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  20. Teaching in Vain : Carl Schmitt, Thomas Hobbes, and the Theory of the Sovereign State.John P. McCormick - 2016 - In Jens Meierhenrich & Oliver Simons (eds.), The Oxford Handbook of Carl Schmitt. Oxford University Press USA.
  21.  14
    Confronting mass democracy and industrial technology: political and social theory from Nietzsche to Habermas.John P. McCormick (ed.) - 2002 - Durham [N.C.]: Duke University Press.
    This rich volume is sure to attract scholarly attention in a variety of fields. There is nothing else like it in print.
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  22.  38
    Justice, Interpretation, and Violence.John P. Mccormick - 2001 - Political Theory 29 (6):876-881.
  23. Dangers of mythologizing technology and politics.John P. McCormick - 1995 - Philosophy and Social Criticism 21 (4):55-92.
  24.  14
    3. Legal Theory and the Weimar Crisis of Law and Social Change.John P. McCormick - 2013 - In John P. McCormick & Peter E. Gordon (eds.), Weimar Thought: A Contested Legacy. Princeton University Press. pp. 55-72.
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  25. The Crisis of Constitutional-Social Democracy in the Weimar Republic.John P. McCormick - 2002 - European Journal of Political Theory 1 (1):121-128.
  26.  20
    From Roman Catholicism to mechanized oppression: on political‐theological disjunctures in Schmitt’s Weimar thought.John P. McCormick - 2010 - Critical Review of International Social and Political Philosophy 13 (2-3):391-398.
  27.  19
    SantayanaPersons and Places: Fragments of Autobiography.George Santayana: A Biography.Harry Levin, George Santayana, William G. Holzberger, Herman J. Saatkamp, Richard C. Lyon & John McCormick - 1987 - Journal of the History of Ideas 48 (4):719.
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  28.  16
    Must There Be a Christian Philosophy?John W. R. Maguire, Charles A. Hart & John F. Mccormick - 1936 - Proceedings of the American Catholic Philosophical Association 12:30-37.
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  29.  10
    Must There Be a Christian Philosophy?John W. R. Maguire, Charles A. Hart & John F. Mccormick - 1936 - Proceedings of the American Catholic Philosophical Association 12:30-37.
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  30.  17
    America.John F. McCormick - 1933 - Modern Schoolman 10 (4):95-97.
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  31.  16
    A Fundamental in Scholastic Thought.John F. McCormick - 1934 - Modern Schoolman 11 (2):31-32.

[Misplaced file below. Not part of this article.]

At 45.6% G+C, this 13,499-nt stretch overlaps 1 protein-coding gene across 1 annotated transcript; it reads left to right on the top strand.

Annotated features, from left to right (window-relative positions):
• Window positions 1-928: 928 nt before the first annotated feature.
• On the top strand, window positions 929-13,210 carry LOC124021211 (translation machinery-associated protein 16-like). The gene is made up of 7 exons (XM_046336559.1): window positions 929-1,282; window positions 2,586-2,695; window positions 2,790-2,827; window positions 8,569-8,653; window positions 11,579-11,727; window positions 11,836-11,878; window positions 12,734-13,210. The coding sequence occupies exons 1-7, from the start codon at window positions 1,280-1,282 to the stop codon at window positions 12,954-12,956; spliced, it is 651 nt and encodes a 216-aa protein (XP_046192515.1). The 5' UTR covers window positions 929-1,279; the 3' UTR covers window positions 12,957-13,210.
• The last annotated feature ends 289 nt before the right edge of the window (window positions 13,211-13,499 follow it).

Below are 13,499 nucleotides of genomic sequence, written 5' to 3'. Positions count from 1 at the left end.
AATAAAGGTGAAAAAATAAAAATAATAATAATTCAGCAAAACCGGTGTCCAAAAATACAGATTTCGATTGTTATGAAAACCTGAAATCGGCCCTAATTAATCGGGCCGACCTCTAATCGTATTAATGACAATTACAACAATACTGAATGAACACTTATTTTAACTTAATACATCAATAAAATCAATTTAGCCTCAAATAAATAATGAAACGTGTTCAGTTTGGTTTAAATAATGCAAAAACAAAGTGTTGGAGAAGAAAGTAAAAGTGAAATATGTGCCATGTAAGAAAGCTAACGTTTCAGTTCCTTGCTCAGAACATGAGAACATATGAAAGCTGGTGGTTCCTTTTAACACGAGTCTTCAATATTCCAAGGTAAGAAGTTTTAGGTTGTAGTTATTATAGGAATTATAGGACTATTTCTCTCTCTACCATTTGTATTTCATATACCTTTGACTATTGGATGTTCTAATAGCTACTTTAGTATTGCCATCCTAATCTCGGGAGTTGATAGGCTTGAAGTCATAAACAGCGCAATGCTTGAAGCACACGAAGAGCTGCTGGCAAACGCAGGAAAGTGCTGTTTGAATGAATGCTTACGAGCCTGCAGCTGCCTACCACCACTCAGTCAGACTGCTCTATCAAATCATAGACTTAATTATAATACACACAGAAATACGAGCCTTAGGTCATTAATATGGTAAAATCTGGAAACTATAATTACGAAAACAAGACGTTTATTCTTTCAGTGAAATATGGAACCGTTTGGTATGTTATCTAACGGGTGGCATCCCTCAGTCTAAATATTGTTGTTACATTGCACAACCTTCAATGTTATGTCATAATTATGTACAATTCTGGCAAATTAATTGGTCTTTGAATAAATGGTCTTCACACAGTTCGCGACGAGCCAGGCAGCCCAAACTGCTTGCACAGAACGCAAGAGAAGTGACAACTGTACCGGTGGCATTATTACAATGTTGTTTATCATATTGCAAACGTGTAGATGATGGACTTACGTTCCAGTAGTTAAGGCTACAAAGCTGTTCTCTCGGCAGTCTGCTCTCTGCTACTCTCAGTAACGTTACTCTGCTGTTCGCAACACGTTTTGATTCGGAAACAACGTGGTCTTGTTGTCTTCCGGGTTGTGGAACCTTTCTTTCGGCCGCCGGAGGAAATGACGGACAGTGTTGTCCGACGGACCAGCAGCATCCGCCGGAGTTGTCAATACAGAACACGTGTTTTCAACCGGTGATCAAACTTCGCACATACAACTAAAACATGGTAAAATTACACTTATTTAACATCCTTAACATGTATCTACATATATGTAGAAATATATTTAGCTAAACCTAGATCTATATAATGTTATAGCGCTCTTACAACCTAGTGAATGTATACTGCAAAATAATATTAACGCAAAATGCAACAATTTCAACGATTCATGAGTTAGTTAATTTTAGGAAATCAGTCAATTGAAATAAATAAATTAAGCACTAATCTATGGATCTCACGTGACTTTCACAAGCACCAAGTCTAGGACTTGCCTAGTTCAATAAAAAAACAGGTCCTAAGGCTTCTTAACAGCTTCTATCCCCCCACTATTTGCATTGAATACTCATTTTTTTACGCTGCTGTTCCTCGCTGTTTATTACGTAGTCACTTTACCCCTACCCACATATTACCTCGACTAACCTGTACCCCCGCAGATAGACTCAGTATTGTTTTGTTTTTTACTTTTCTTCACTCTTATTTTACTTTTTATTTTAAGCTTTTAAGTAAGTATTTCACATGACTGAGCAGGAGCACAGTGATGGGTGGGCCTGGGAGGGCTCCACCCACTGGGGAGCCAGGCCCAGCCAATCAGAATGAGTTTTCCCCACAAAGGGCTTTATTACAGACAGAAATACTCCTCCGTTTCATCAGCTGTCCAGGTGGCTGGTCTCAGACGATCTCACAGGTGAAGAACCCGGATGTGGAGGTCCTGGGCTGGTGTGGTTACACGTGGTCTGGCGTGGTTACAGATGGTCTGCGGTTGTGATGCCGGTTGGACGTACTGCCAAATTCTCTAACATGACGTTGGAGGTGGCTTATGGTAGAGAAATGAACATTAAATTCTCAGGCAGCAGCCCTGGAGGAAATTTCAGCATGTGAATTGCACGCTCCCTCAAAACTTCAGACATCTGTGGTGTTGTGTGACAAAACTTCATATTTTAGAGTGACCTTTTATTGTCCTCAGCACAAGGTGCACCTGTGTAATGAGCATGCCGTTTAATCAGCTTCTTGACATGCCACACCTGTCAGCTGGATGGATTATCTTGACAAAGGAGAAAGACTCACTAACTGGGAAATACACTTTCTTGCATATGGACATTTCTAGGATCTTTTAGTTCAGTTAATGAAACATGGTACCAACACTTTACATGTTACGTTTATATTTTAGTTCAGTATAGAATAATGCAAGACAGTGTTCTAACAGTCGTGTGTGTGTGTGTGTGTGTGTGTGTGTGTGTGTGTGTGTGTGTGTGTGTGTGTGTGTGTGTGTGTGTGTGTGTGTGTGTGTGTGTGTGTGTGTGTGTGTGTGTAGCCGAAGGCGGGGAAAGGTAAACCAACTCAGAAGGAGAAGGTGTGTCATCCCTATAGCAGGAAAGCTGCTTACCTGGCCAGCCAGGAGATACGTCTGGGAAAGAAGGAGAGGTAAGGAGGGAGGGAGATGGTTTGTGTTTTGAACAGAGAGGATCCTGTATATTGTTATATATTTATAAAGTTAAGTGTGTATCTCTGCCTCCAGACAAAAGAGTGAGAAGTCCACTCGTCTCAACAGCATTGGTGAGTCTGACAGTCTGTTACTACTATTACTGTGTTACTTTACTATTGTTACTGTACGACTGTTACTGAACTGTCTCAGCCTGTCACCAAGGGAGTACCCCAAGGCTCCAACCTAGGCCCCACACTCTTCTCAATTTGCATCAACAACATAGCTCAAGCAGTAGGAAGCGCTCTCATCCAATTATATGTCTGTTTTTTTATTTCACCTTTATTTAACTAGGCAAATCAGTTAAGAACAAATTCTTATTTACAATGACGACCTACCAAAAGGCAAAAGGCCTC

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  32.  24
    A Forerunner of the Scottish School.John F. McCormick - 1941 - New Scholasticism 15 (4):299-317.
  33.  27
    A Jesuit Contemporary of Descartes.John F. McCormick - 1937 - Modern Schoolman 14 (4):79-82.
  34.  2
    Another Music: Polemics and Pleasures.John McCormick - 2008 - Routledge.
    As the essays in this book attest, in a time of specialization John McCormick chose diversification, a choice determined by a life spent in many occupations and many countries. After his five years in the U. S. Navy in the Second World War, the academy beckoned by way of the G. I. Bill, graduate training, and a career in teaching. Prosperity in the American university at the time meant setting up as a "Wordsworth man," a "Keats man," or a "Dr. (...)
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  35. Against Politics as Technology: Carl Schmitt's Critique of Liberalism.John P. Mccormick - 1995 - Dissertation, The University of Chicago
    Over the last decade there has been a veritable explosion of Anglo-American interest in the works of Weimar constitutional and political theorist, Carl Schmitt. There has been concurrently a revival in the treatment of technology as a subject worthy of social-philosophical inquiry. Yet the two scholarly movements have surprisingly passed each other by. Surprisingly because as I demonstrate the German critique of technology is crucial for understanding the works of Schmitt, especially his criticisms of liberalism, and vice versa, theoretical confrontations (...)
     
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  36.  2
    Catastrophe & Imagination: English & American Writings From 1870 to 1950.John Mccormick - 1998 - Routledge.
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  37.  14